Margaret Thatcher: Creating a Neoliberal Culture.
Margaret Thatcher had a resounding career as a Prime Minister in Britain. She was loved and hated for her strong handed nature to politics. She drove down unemployment and brought Britain out of a recession through utilizing neoliberal policies. Thatcher increased the power of the private sector with a reduction of government regulation and privatization of public facilities. She took charge at creating a culture that was focused on the individual. Lastly she battled any unions, which sought to challenge the neoliberal values she was fostering.
In order to claim Margaret Thatcher as a neoliberal, a solid definition of neoliberalism is needed. The ideology of neoliberalism is grounded in individual freedom. In order to achieve this, neoliberals ask for a system of government that is minimal. There should be almost no regulations that aim at restricting an individual's freedom (Hall 2011 11). This allows people to act as free agents in accordance to their personal aspirations. To supplement this goal there is a desire for open, competitive and unregulated markets. State-led social engineering must never prevail over corporate and private interests.(Hall 2011 10-11) Capitalism as a market system provides freedom from state intervention and social collectivities. Stuart Hall states how Neoliberals see this “as the optimal mechanism to social-economic development,” (Hall 2011 11). They want to provide equality of opportunity and understand that this has a propensity to create inequality. This inequality is seen as a necessary evil in the creation of freedom, and ask that government not make any attempts to ameliorate the gap between people. The government's role comes to the provision of securing the freedom of the people it sees over (Hall 2011 11). It does this through various things such as state guided military, police force, and law that protects private contracts. These state facilities protect the individuals and allow them to operate within the state. Neoliberalism is an ideology that acts to create individuals free to make choice and to succeed or fail by them.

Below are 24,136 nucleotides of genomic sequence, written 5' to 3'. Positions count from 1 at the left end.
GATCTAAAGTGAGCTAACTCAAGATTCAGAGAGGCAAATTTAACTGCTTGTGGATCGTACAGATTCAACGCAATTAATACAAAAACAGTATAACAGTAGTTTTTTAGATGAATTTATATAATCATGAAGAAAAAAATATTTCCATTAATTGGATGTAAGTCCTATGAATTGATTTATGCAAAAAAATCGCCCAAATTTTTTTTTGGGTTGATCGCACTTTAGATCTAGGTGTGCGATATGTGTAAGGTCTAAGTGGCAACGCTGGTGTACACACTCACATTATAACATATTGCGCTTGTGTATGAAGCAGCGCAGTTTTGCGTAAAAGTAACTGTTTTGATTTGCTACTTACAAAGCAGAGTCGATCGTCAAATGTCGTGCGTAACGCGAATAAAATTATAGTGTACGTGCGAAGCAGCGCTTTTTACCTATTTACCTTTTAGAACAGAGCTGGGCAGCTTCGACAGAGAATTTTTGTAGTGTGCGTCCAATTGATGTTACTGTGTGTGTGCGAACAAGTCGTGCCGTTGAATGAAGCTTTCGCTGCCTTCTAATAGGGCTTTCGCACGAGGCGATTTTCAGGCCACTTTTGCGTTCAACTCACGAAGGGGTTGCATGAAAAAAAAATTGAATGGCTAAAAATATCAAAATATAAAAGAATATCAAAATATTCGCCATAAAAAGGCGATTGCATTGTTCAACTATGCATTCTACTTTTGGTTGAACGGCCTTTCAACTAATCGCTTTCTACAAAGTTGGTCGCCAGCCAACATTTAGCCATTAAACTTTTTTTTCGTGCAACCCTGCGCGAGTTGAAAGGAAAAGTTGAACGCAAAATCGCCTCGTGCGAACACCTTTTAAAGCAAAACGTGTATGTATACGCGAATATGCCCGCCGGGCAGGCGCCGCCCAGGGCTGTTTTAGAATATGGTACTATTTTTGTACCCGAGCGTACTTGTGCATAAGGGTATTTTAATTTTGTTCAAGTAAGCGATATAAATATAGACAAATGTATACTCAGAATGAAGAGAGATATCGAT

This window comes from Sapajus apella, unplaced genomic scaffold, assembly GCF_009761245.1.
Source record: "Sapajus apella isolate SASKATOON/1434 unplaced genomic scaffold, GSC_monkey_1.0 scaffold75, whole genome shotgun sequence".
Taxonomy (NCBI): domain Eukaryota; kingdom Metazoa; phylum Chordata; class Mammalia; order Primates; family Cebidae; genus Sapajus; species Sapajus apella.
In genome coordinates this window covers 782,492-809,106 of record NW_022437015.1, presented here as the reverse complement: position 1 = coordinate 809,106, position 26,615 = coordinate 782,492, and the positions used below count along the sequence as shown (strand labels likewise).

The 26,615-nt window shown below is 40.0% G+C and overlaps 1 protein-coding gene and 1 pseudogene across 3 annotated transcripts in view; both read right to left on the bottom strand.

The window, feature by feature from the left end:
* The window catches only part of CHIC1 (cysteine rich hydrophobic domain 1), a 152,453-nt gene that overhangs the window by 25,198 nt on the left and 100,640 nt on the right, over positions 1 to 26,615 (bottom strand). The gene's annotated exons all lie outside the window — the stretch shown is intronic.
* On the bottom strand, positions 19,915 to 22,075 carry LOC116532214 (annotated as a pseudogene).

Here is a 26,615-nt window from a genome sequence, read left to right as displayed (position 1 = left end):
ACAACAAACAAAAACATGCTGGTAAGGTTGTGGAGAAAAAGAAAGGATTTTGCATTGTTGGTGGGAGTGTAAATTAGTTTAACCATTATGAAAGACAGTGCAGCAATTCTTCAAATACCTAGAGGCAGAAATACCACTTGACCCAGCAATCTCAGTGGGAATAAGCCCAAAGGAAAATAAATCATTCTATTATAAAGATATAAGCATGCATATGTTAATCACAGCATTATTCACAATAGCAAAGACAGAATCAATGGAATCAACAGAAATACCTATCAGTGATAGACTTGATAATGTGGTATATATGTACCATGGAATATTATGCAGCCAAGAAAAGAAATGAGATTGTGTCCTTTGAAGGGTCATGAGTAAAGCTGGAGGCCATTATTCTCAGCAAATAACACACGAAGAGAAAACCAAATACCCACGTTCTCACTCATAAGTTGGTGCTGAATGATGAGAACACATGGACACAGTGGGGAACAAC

One of the main facets of neoliberalism is the reduction of government to minimal levels. When Margaret Thatcher took office in 1979 she was determined to separate herself from the more socialist values of past leaders. Thatcher immediately sought to reduce power of the government in the private sector through flotation of government owned facilities. There where a series of small sell offs and then in 1984 the privatization of British Telecom proved hugely successful at reducing public debt. Then in 1987 opened the floodgates with the privatization of British Airways, Rolls-Royce, British Airports Authority, and later British steel (Hall 2011room and Sylvia 2011). After this Thatcher also was able to privatize British oil companies. She even privatized utilities such as water and electricity (Moore 2011). Besides the privatization of organizations, she also removed regulations on private corporations. The fair wages resolution created a wage floor that restricted the ability of corporations to pay competitive wages (Robertson 1986 288). In 1983 the government removed this resolution, opening a large gap in this wage floor (Robertson 1986 288). The Employment Act of 1975 gave workers the ability to submit low wage claims for government arbitration. Thatcher removed this with her updated Employment Act of 1980 (Robertson 1986 286). She was even willing to work around the law to increase the power of corporations When unable to make reparations to council law on minimum wages, she introduced the Young Workers Scheme (Robertson 1986 287). This grated subsidies to employers who paid less then legal minimum wage to workers 18 and younger (Robertson 1986 287). After the YWS was phased out she continued to avoid law with the New Workers Scheme (Robertson 1986 287). She...
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